WCRS has been appointed by the Department of Transport to handle the controversial 5m Railtrack privatisation campaign. The Labour Party claims the move is a waste of tax payers’ money.
WCRS, which will not comment on the account win, saw off competition from GGT, D’Arcy Masius Benton & Bowles, Leagas Shafron Davis Ayer and BMP DDB Needham.
Shadow Transport Secretary Michael Meacher says: “I shall be writing to the Secretary of State to ask how much tax payers’ money the Government proposes to waste on this particular advertising agency and campaign. Railtrack has no real future in the private sector and the money should have been spent on improving services.”
The Liberal Democrat Party has called on Labour to join it in a campaign to deter subscribers to the Railtrack privatisation. (Railtrack is the track and station end of British Rail.) Both parties will use the politically sensitive sell-off to embarrass the Government in the run up to the next General Election.
Details of the privatisation campaign – and its starting date – are still under wraps. However, there is a commitment to privatise before the next election.
The privatisation programme could be delayed by as much as six months because the engineering and structural parts of British Rail still have to gain Health & Safety Executive approval before a hand-over to the private sector can be agreed.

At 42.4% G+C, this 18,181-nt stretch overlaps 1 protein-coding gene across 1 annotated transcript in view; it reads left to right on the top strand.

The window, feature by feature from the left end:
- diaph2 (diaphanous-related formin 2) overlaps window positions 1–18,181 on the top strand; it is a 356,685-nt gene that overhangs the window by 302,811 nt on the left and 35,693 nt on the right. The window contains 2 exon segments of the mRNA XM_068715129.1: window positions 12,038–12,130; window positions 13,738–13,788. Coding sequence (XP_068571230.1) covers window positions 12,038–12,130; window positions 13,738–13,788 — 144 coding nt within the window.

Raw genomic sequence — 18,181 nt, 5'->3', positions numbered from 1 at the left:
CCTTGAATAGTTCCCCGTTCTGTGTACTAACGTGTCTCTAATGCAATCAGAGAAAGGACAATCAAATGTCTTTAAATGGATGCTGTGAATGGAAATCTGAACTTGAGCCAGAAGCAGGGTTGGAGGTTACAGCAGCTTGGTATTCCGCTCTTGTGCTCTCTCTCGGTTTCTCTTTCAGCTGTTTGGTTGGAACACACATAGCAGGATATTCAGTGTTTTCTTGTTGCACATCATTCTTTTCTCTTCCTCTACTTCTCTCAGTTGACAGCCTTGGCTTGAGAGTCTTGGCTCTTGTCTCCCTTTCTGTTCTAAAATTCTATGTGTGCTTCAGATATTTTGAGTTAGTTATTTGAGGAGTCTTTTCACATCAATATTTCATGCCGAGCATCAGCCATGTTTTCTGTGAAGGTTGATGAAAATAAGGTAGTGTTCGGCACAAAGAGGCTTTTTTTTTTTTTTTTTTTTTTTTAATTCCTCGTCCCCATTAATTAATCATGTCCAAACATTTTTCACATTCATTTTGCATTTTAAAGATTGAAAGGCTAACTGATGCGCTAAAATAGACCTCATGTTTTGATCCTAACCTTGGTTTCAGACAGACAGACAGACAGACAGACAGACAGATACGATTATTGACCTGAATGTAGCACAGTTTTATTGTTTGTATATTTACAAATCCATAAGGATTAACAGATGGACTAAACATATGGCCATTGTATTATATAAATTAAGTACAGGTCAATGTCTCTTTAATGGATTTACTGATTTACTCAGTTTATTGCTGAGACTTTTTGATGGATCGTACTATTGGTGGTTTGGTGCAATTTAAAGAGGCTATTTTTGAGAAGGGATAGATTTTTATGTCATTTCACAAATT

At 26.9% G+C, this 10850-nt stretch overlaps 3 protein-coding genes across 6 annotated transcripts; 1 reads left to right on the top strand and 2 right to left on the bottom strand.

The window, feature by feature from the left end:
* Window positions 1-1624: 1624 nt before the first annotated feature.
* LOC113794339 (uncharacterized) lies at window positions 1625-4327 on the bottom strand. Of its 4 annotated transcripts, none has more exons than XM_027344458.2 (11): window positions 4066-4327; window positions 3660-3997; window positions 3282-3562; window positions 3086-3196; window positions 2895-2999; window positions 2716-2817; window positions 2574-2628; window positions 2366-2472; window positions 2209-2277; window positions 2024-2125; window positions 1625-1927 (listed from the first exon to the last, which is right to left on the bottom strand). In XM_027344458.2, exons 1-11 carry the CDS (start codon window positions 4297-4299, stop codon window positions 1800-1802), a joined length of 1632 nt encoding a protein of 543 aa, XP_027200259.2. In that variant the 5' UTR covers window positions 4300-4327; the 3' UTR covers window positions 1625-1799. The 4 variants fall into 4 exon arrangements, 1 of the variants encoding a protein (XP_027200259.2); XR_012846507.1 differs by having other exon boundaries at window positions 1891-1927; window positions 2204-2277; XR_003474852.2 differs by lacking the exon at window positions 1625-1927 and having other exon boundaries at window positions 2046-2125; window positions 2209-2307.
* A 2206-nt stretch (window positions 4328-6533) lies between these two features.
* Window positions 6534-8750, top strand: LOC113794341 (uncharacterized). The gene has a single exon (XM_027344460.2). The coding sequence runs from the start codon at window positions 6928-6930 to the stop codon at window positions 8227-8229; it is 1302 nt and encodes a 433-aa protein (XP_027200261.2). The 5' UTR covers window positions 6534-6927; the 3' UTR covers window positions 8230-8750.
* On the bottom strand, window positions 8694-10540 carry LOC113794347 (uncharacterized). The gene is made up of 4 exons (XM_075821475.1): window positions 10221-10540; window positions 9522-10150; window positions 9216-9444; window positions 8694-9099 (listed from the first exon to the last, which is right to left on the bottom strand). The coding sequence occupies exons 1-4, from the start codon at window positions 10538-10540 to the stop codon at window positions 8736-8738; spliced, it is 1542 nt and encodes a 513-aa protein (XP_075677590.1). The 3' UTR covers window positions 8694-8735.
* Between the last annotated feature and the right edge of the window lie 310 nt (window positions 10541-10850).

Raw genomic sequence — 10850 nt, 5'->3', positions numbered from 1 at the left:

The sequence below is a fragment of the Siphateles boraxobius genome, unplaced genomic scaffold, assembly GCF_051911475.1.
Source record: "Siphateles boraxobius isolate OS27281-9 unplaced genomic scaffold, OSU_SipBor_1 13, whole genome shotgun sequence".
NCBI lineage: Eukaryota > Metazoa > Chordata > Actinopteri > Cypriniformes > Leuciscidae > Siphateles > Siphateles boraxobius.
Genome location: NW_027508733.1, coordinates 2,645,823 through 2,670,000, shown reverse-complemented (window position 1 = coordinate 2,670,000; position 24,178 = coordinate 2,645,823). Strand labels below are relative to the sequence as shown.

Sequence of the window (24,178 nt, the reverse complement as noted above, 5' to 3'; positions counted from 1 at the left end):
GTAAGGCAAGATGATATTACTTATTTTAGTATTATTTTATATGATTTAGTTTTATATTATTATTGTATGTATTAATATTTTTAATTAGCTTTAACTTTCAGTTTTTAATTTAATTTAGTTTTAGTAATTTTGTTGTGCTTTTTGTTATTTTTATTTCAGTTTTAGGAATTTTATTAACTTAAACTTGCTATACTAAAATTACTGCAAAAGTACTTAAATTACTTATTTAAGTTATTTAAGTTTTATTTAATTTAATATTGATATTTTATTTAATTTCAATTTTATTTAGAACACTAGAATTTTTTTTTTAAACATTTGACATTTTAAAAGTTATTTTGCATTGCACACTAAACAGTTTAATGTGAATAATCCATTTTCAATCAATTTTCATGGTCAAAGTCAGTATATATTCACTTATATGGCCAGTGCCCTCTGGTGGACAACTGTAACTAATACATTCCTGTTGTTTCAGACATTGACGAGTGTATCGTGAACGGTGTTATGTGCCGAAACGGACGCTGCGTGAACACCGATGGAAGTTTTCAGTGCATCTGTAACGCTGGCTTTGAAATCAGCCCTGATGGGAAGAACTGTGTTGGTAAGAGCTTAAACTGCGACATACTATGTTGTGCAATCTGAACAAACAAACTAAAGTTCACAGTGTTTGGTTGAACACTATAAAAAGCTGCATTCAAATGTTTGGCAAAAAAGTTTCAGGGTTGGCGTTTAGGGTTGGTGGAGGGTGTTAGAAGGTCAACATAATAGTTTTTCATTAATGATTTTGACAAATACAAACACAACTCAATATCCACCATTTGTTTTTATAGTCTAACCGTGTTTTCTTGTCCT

A second tranche of Railtrack ads will be awarded later this week to either J Walter Thompson, Saatchi & Saatchi or Mustoe Merriman Herring Levy. The business, thought to be worth 5m, will cover corporate ads for Railtrack in the run-up to privatisation, and beyond.
The chosen agency’s task will be to smooth the way for privatisation by improving public awareness of the Railtrack brand. Agency sources say the British public is largely ignorant about the company and how it operates. The successful agency will become Railtrack’s long-term partner. WCRS will only be handling the privatisation programme.
Railtrack is WCRS’ third piece of privatisation business. The agency ran the second part of the Powergen sell-off and the third phase of BT’s privatisation.
WCRS claims its previous campaigns have been the most cost-effective of all privatisation advertising.
Citing figures from PR company Dewe Rogerson and Register-MEAL, WCRS says its BT work had an advertising cost per share registration of 1.90, while Powergen cost 2.70. This compares with Collett Dickenson Pearce’s 8.30 for the privatisation of water and Young & Rubicam’s 7.50 for British Gas.
Government statistics show 136m has been spent advertising privatisation share sales over the past ten years – ranging from the 1.1m campaign for Northern Ireland Electricity in 1993 to the 21.4m spent on British Gas in 1986.
Last year, the Liberal Dem-ocrats attacked the Government for spending millions of pounds of public money on a series of ad campaigns, which included a 6.2m electricity conservation scheme through CDP that cost 200 per response from the public.